The ReplicaSet Spec

As we’ve previously uncovered, the preferred way to create and modify objects in Kubernetes is by submitting a plain-text specification of their desired state to the API server, and the ReplicaSet is no exception to this rule. Like all specifications, a ReplicaSet specification, too, requires the apiVersion, kind, and properties, as well as a spec section. Within the latter, the spec.selector and spec.template properties are mandatory. Thus, a minimal ReplicaSet spec could look like the following (this manifest is not entirely equal to the one contained in the file you’ve previously applied – in addition to what you see below, the latter defines spec.replicas as well as resource limits for the container, but those properties are not mandatory, so they do not appear in the “minimal” ReplicaSet shown below):

apiVersion: apps/v1
kind: ReplicaSet
  name: hello-replicaset
  namespace: replicaset-example
      app: hello-replicaset
        app: hello-replicaset
      - name: hello-service
        image: antsinmyey3sjohnson/hello-container-service@sha256:e9de17b4fbfc6a1f52d07609e285dab3818412016200f189c68e441bf23effb3
        - name: http
          containerPort: 8081

The two mandatory properties in the spec section perform the following tasks:

  • spec.selector: Means for the ReplicaSet to find and acquire its Pods for monitoring and managing them.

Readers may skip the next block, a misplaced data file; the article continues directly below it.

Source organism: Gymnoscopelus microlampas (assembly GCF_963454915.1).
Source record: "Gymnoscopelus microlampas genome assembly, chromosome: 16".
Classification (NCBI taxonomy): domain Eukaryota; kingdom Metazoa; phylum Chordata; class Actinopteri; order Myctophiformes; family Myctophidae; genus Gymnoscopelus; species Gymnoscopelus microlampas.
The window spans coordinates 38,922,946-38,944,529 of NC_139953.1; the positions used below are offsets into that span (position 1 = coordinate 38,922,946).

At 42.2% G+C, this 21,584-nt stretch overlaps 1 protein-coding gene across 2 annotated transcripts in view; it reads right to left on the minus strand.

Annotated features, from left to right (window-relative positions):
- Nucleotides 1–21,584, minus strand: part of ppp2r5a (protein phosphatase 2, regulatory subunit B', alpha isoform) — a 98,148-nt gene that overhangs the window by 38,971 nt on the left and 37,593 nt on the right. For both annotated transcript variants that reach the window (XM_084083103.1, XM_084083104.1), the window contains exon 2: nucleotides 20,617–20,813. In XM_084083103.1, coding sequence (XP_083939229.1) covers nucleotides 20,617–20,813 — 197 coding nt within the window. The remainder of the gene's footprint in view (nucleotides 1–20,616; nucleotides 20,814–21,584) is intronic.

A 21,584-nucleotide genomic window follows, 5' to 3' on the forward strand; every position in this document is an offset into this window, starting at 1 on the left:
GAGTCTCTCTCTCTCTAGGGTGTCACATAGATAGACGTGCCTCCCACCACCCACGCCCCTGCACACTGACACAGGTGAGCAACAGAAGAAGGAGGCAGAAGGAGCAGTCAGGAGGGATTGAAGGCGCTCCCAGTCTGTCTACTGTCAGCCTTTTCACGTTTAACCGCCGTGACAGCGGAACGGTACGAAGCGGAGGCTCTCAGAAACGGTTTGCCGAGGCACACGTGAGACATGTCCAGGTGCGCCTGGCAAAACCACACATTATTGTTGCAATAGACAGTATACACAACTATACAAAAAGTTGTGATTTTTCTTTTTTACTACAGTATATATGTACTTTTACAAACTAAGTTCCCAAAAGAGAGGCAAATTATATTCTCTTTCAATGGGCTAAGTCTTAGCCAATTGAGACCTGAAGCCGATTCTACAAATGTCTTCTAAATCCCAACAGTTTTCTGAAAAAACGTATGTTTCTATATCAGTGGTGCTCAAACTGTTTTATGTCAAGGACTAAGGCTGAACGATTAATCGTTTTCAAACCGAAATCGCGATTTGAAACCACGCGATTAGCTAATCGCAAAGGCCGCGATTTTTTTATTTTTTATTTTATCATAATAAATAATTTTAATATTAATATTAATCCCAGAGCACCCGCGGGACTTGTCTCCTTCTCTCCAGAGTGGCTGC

• spec.template: One dimension of what the ReplicaSet Controller understands as state. If the observed number of replicas is lower than the desired number of replicas, new Pods will be created based on this template, which therefore defines the type of Pod this ReplicaSet manages.

You might be wondering why spec.replicas is not among the mandatory properties – after all, it defines the second and remaining dimension of state as understood by the ReplicaSet Controller. Of course, a ReplicaSet needs a well-defined number of replicas (even if that number is zero), so if omitted, the value will default to one.

Working With ReplicaSets

In the following sections, we’re going to interact with the previously created ReplicaSet in order to explore its characteristics and capabilities (in case you haven’t created the ReplicaSet yet: k apply -f


The describe command provides us with a lot of useful details about a ReplicaSet:

# Get list of ReplicaSets
$ k -n replicaset-example get rs
hello-replicaset   3         3         3       43s

# Retrieve ReplicaSet details
$ k -n replicaset-example describe rs hello-replicaset
Name:         hello-replicaset
Namespace:    replicaset-example
Selector:     app=hello-replicaset
Labels:       <none>
Annotations:  <none>
Replicas:     3 current / 3 desired
Pods Status:  3 Running / 0 Waiting / 0 Succeeded / 0 Failed
Pod Template:
  # ... omitted for brevity
  Type     Reason            Age   From                   Message
  ----     ------            ----  ----                   -------
  Normal   SuccessfulCreate  62s   replicaset-controller  Created pod: hello-replicaset-8lm9n
  Normal   SuccessfulCreate  62s   replicaset-controller  Created pod: hello-replicaset-nsbwp